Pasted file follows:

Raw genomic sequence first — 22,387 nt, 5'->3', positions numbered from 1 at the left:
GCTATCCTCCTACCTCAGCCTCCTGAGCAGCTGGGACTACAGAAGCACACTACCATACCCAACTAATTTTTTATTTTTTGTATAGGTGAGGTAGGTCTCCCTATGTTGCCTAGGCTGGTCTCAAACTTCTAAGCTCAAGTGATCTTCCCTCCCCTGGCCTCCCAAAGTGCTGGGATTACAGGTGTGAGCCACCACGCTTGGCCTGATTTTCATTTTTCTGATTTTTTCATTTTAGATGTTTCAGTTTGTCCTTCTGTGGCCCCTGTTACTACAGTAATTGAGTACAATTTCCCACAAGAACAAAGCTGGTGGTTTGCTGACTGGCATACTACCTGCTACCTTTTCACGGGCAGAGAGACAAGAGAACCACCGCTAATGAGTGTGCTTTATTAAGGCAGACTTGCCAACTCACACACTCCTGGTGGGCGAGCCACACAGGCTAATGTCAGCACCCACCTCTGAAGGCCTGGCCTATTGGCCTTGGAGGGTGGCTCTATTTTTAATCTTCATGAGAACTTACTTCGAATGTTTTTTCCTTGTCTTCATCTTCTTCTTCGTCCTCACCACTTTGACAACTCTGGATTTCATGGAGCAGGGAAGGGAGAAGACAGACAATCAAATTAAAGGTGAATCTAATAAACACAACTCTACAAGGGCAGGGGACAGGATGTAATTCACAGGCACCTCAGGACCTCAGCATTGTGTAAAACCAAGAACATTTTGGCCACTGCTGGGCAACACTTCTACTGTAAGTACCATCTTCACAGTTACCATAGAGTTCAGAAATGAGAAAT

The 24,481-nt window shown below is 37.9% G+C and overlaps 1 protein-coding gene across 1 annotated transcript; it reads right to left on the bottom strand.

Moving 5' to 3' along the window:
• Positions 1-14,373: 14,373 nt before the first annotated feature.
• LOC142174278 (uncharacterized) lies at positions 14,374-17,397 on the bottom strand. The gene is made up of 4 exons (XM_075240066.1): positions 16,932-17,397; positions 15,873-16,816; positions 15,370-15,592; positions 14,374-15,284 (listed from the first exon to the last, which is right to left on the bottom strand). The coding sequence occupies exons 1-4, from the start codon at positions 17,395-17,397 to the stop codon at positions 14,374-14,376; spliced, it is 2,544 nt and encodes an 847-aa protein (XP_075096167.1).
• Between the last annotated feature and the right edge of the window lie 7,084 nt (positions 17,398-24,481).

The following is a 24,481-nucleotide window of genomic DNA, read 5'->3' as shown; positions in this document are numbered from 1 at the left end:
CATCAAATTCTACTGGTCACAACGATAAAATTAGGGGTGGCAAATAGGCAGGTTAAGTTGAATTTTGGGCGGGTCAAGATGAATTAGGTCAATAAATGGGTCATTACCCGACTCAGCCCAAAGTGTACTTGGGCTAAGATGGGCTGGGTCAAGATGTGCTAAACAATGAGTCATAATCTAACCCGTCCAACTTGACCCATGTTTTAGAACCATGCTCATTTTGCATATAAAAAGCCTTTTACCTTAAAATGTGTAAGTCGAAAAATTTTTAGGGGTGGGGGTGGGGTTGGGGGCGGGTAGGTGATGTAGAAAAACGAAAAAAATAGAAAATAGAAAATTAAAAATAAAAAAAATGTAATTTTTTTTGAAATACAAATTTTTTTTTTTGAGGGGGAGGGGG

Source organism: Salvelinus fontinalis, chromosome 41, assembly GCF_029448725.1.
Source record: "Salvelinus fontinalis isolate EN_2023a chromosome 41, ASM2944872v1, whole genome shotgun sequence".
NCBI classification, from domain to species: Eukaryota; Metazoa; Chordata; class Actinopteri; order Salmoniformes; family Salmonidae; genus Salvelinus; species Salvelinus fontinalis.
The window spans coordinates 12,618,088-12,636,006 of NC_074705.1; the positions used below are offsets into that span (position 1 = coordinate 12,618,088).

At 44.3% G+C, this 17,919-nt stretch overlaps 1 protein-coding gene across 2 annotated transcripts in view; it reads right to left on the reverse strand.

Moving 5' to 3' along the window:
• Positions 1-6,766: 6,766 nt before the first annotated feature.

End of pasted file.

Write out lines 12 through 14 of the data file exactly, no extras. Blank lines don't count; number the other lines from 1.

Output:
NCBI classification, from domain to species: Eukaryota; Metazoa; Chordata; class Actinopteri; order Salmoniformes; family Salmonidae; genus Salvelinus; species Salvelinus fontinalis.
The window spans coordinates 12,618,088-12,636,006 of NC_074705.1; the positions used below are offsets into that span (position 1 = coordinate 12,618,088).

At 44.3% G+C, this 17,919-nt stretch overlaps 1 protein-coding gene across 2 annotated transcripts in view; it reads right to left on the reverse strand.